But I just knew. Ya know? I just knew that wasn’t it. He didn’t say anything or give me a nasty look. He just looked at me and waited for me to answer. Everyone in the room waited for me to answer. Three years at DMA and I’d never seen a situation like this. I’d never seen a squad leader get called up when a squad member didn’t know the answer. Every eye in the room on me. His eyes on me. Big and blue and wonderful and terribly frightening all at the same time. Everything inside of me is shaking because I know the answer and I hate it, because there’s no other answer to give.

“He doesn’t know because I didn’t teach him.”

I don’t remember what he said next. It really doesn’t matter. He didn’t berate me or accost me, though–I’m sure of that. He didn’t use me as an example. I think his response was along the lines of a quiet voice saying, “Yes, make sure it doesn’t happen again.” But I could be wrong. But the thing I knew, the thing I would swear everyone in the room knew, was that the lesson for me had been in the question. And if I’d answered differently, if I’d given one of the easy excuses, then it would’ve proven that I didn’t get the lesson in the first place. But the answer I gave, the slight hesitation while my brain cycled through all the things I could say in response, was enough. The lesson was in the opportunity.

George shoved me into growing up at that moment. He did it by giving me the choice to answer like a boy or like a man. He gave me the chance to be a coward or be brave. As I look back at the things that have formed me into who I am, that moment always sticks out. It was the time I had to take responsibility for something. Not just something, but someone. I had to own that my failure had caused someone else to fail. I had to man up.

I wish I could’ve thanked him, one of some 20,000 high schoolers he worked with. Because he helped mold me and aim me, part of the tapestry God has weaved from my life.


Seth Godin nails an important idea that being a failure and feeling like a failure are rarely the same thing. You should read it, as he makes the point so well.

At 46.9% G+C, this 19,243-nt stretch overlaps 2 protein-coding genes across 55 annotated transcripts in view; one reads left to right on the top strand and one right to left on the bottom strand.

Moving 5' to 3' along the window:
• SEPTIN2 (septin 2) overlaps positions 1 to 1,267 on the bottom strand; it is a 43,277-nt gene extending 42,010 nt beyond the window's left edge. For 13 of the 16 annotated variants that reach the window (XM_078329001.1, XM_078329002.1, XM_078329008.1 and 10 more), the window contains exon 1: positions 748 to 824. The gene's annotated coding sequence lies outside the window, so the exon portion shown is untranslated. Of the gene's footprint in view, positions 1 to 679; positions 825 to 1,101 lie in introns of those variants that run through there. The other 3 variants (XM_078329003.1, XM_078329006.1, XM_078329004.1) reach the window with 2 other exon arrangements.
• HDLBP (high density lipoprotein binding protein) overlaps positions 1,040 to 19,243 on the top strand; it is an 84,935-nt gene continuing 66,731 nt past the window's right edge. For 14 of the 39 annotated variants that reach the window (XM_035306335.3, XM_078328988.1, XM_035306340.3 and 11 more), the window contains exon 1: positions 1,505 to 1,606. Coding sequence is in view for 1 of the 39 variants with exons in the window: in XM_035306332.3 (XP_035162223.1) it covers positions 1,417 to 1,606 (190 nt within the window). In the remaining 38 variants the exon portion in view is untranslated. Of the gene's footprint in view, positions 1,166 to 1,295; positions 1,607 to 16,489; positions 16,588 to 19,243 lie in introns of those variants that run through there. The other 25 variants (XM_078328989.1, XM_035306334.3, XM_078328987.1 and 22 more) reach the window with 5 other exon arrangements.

As a Jesus follower, we all tend to write up a series of mental (or actual!) rules that we measure ourselves by. The problem is that we often set standards that are either too lofty or not required of us by King Jesus or just plum ridiculous (I will read the whole Bible in three days!).

For me (and the silly people like me), I tend not to make many of these types of rules for myself. Why? Because I’d feel bad all the time because I’d surely miss the mark constantly! Psh. So in order to avoid feeling like a failure, I require nothing of myself and truly fail in loving my neighbor as myself because I don’t even try.

So to the me’s of the world, I say: Stop trying to avoid feeling like a failure. Avoiding the feeling isn’t the same as avoiding failure. And in trying not to feel like you’re failing, you’re actually just failing and feeling good about it. Which is absurd and maybe even wicked. Repent of your false righteousness and hear the Word of the Lord.

But others (some whom I love dearly) makes an insurmountable list of goals, such that can never be attained. And thus they “fail” and are crushed under the constant sense of failure upon failure.

To them I say: Instead, walk by faith. Remember that God is preparing beforehand the good deeds he intends you today. And he is actively growing you up, turning your toddles into strides. As ridiculous as it is for the toddler to think he can walk without falling in one day or the ten-year-old who wants to chop wood with the strength of his daddy, it’s that ridiculous to think you can overcome every weakness by tomorrow or next month or next year. Growing my nature takes time—physically or spiritually. Trust the farmer of your soul.